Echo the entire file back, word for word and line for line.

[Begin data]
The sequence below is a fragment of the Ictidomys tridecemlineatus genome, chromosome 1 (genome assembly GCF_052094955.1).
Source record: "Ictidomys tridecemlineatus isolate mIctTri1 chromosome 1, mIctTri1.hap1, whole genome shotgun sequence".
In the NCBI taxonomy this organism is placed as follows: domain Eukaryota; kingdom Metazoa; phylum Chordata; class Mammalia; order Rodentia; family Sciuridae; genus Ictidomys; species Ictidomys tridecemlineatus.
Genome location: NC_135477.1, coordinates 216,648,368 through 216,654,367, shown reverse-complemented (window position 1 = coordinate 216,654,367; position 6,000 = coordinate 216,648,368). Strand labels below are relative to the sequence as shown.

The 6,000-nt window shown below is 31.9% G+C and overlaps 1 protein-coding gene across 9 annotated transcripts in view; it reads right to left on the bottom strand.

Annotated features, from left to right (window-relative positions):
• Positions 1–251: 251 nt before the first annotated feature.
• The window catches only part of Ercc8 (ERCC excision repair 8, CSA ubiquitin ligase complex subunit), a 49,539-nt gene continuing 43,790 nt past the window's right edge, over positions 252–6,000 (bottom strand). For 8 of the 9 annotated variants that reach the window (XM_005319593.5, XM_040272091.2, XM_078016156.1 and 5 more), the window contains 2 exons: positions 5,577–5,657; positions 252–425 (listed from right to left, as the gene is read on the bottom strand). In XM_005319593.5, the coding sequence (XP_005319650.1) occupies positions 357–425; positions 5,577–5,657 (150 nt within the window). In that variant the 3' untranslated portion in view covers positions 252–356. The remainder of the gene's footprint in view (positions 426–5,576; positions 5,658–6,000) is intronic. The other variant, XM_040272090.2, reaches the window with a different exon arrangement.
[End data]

The sequence below is a fragment of the Ictidomys tridecemlineatus genome, chromosome 1 (genome assembly GCF_052094955.1).
Source record: "Ictidomys tridecemlineatus isolate mIctTri1 chromosome 1, mIctTri1.hap1, whole genome shotgun sequence".
In the NCBI taxonomy this organism is placed as follows: domain Eukaryota; kingdom Metazoa; phylum Chordata; class Mammalia; order Rodentia; family Sciuridae; genus Ictidomys; species Ictidomys tridecemlineatus.
Genome location: NC_135477.1, coordinates 216,648,368 through 216,654,367, shown reverse-complemented (window position 1 = coordinate 216,654,367; position 6,000 = coordinate 216,648,368). Strand labels below are relative to the sequence as shown.

The 6,000-nt window shown below is 31.9% G+C and overlaps 1 protein-coding gene across 9 annotated transcripts in view; it reads right to left on the bottom strand.

Annotated features, from left to right (window-relative positions):
• Positions 1–251: 251 nt before the first annotated feature.
• The window catches only part of Ercc8 (ERCC excision repair 8, CSA ubiquitin ligase complex subunit), a 49,539-nt gene continuing 43,790 nt past the window's right edge, over positions 252–6,000 (bottom strand). For 8 of the 9 annotated variants that reach the window (XM_005319593.5, XM_040272091.2, XM_078016156.1 and 5 more), the window contains 2 exons: positions 5,577–5,657; positions 252–425 (listed from right to left, as the gene is read on the bottom strand). In XM_005319593.5, the coding sequence (XP_005319650.1) occupies positions 357–425; positions 5,577–5,657 (150 nt within the window). In that variant the 3' untranslated portion in view covers positions 252–356. The remainder of the gene's footprint in view (positions 426–5,576; positions 5,658–6,000) is intronic. The other variant, XM_040272090.2, reaches the window with a different exon arrangement.